I have the Rhino issued Best of Elvis Costello 2 disc set, which for whatever reason does not have any sort of chronology to the arrangement of the tracks. In real life, this song came out in 1979, on Costello’s third album. The Attractions were operating at full power (this is the first album to actually by listed as Elvis Costello and the Attractions), and this is one of the songs where the musical performance totally overruns the vocal performance. Costello can always be counted on for incisive lyrical work, but the words are mostly drowned out in this piece. His guitar stabs precisely along with the drum beat, while the trademark Steve Neive carnival-style keyboard runs roughshod. Even the bassline gets a few places to stand out, instrumentally this is a great piece. The structure of the song, with a rising post-chorus leading into a sort of ambient break, is miles ahead of the usual punk fare that the Attractions would have started out playing with. Its only downfall is Costello’s vocal performance, which as I said before, is hard to understand, and what is there is nearly done in by his usual vocal tics being amplified for some reason. It’s enough to push it down from the ‘hope it comes on the shuffle soon’ category to the ‘have to be in the mood’ category. Three stars.

‘Accordian’, Madvillain, Madvillainy

We already get another appearance from Metal Face, in a much better effort than “ATHF”. Madvillain is a collaboration between MF Doom and Madlib, a stunningly talented producer and jazz arranger. This song is built on a looped accordion that’s not entirely playing on the 4/4 beat, giving the song a little bit of an off-kilter feeling while Doom does what he does best, which is spout total nonsense about how great he is, stringing together obscure references and put downs at a relative slow crawl. Other MCs try to impress with their speed, Doom just goes off on a free-associative stroll, not even stopping for a chorus. No homophobic slurs or misogyny in this one, no one getting shot, and only two expletives. Plus he pronounces “swords” like “swards” for rhyming purposes, which is a kind of endearing. Four stars.

myTunes: About Face, About Your Fame, Absence of God

15 Apr

“About Face”, Grizzly Bear, Veckatimest

Going in alphabetical order like this leads to funny little things like this: on the album Veckatimest, this particular song is placed on track 8, where it sticks out like a sore thumb to use an easy cliche. It’s the outlier, the track I would be least likely to point to as an example of the Grizzly Bear sound. No pianos, no clanging drums, and no choir boy harmonies, instead the song is built on a Radiohead-like guitar part (a fingered pattern with light distortion, punctuated by occasional blasts of metallic noise). But in this format, where it isn’t surrounded by the lushness of the rest of the album, you can appreciate the subtle inclusion of Grizzly Bear’s usual stylistic choices to evolve what could otherwise be a boilerplate “mellow alternative rock track”. The bass line is surprisingly jazzy in places, and there are some spurts of interesting syncopations and polyrhythms. Three stars.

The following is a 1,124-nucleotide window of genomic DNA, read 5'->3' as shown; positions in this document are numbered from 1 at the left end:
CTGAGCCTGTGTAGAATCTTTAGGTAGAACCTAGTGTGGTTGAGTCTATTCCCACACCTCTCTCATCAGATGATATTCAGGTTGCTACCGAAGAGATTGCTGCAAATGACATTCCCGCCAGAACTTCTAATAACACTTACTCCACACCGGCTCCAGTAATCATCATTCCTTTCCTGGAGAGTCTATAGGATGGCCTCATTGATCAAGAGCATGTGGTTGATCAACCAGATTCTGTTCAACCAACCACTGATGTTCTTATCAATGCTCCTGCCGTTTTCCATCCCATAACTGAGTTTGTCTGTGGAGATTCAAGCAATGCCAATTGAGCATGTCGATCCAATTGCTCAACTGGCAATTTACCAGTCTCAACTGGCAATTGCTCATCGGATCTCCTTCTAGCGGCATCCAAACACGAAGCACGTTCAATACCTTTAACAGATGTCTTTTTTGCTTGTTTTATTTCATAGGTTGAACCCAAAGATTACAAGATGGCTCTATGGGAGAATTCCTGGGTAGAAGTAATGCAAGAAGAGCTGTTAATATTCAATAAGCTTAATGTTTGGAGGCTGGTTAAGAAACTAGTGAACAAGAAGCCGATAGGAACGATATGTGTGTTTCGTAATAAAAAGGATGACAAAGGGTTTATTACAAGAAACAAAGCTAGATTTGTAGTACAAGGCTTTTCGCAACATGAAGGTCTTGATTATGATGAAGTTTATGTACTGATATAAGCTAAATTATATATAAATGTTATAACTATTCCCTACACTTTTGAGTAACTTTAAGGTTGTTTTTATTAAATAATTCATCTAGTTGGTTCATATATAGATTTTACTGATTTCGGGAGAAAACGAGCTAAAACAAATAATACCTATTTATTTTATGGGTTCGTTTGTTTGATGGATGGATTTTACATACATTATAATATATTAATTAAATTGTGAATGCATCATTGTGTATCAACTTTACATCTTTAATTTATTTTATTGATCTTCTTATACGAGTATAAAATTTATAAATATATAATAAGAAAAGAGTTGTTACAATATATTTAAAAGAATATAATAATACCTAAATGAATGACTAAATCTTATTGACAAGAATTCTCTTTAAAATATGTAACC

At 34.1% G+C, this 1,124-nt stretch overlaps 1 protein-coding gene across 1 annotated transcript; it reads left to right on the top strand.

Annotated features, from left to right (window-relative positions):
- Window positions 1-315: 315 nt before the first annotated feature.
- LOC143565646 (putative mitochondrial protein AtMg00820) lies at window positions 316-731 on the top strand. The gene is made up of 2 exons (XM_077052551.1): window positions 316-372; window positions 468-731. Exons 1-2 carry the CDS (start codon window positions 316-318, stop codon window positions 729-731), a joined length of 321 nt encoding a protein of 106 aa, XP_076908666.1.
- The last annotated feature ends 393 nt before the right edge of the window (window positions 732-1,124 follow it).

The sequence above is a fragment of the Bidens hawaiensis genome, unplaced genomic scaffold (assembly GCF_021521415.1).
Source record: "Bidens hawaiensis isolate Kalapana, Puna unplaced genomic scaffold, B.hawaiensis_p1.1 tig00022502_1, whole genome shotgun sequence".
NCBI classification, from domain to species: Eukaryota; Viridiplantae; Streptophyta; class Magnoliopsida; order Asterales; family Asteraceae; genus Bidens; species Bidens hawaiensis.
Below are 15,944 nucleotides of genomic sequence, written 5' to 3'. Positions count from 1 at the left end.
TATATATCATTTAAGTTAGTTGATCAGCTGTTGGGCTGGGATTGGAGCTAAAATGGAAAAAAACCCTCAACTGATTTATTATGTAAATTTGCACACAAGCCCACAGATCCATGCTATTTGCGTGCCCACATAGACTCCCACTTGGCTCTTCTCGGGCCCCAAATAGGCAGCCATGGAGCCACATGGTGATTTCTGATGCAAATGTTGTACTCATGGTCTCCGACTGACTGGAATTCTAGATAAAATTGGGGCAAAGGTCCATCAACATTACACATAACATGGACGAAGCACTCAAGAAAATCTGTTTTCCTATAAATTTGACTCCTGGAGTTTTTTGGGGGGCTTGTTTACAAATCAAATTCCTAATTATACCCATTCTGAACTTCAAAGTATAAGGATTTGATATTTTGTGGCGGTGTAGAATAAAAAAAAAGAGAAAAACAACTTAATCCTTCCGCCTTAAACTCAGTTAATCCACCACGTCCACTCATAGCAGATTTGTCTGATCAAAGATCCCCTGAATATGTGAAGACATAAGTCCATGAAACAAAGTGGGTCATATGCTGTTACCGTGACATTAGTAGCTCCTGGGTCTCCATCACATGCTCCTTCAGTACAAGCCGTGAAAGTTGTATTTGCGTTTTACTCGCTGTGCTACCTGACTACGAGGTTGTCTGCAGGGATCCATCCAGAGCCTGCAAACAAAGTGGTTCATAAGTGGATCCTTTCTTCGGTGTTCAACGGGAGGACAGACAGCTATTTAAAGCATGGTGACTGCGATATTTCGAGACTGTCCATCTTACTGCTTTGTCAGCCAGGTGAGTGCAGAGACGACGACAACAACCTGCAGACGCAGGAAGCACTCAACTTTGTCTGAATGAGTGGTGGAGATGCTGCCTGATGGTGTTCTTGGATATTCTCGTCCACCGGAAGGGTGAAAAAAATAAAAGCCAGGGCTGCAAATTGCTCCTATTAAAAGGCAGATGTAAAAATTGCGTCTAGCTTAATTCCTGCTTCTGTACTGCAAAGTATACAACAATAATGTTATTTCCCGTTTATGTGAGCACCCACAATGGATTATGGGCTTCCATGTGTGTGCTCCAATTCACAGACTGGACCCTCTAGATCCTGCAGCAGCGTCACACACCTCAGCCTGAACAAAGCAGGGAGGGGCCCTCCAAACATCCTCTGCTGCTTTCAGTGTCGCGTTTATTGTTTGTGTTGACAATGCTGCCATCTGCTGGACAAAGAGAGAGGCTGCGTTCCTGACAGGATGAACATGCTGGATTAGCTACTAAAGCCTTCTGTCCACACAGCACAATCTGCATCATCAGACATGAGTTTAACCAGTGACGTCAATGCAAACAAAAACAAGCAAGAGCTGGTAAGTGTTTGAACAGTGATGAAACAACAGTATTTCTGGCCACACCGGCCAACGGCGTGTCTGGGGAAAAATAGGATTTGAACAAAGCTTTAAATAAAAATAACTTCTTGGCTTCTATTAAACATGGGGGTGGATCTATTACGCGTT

“About Your Fame”, Apples in Stereo, Tone Soul Evolution

Like above, this song bucks the stereotypical sound of the performing band, but on closer listen reveals itself to fit well inside their repertoire. The Apples are actually probably best known for their song about the Powerpuff Girls (“The Signal in the Sky”), and it lays down the template for this Elephant 6 band (more on the Elephant 6 moment later, to be sure). Crunchy electric guitars, major key melodies, shouty background vocals immediately followed by sweetly sung background vocals, a hook that can easily be sung along with, and all at the perfect pogo-dancing tempo. But in “Heard About Your Fame” we have Hawaiian-style acoustic strum that is only doubled up with electric guitars during the refrain. The tempo is more suitable for a summer drive than a dancefloor, and the melody stays down in the midrange. Vocals are a little bit murky thanks to reverb, but the lyrics are lamenting an old friend who has started to appear on magazines and television, reminding the narrator that he misses them. It’s a bittersweet tune, perfect for a day spent laying in the sun and reflecting on the days gone by. A very pleasant experience. Four stars.

“The Absence of God”, Rilo Kiley, More Adventurous

You know how every once in a while one of your CDs randomly disappears? You didn’t leave it anywhere it could be stolen, you didn’t put it in a different case, you didn’t loan it to anyone, it just disapparates. So unfortunately, I don’t have this full album on my computer, but I did track this song back down again. This song is all 70s Ventura Highway style acoustic guitar hammer-ons and chiming keyboard sounds, giving a very sunny sound to a lyric that is actually a bit of a downer. This is, of course, one of the oldest tricks in the pop music book. Jenny Lewis’ vocals are characteristically sweet and confident as she seems to be debating with her friends (the lyrics pull references to “Rob says…” and “Morgan says…”) about just what the actual point of life is. Many references are made to misfortunes, (“we’re just recreation for all those doctors and lawyers”), as well as the general feeling that life requires learning from mistakes and finding love. But ultimately, the narrator is the final decider, and she rejects these opinions, citing her own destructive tendencies. It’s a perfect mix of sweet sounds and existentialism. Five stars.

MVT3K: Crash Test Dummies

13 Apr

This week Derek hits the 90s and encounters a video so depressing he can barely muster the energy to mock it. Apologies are needed, I think.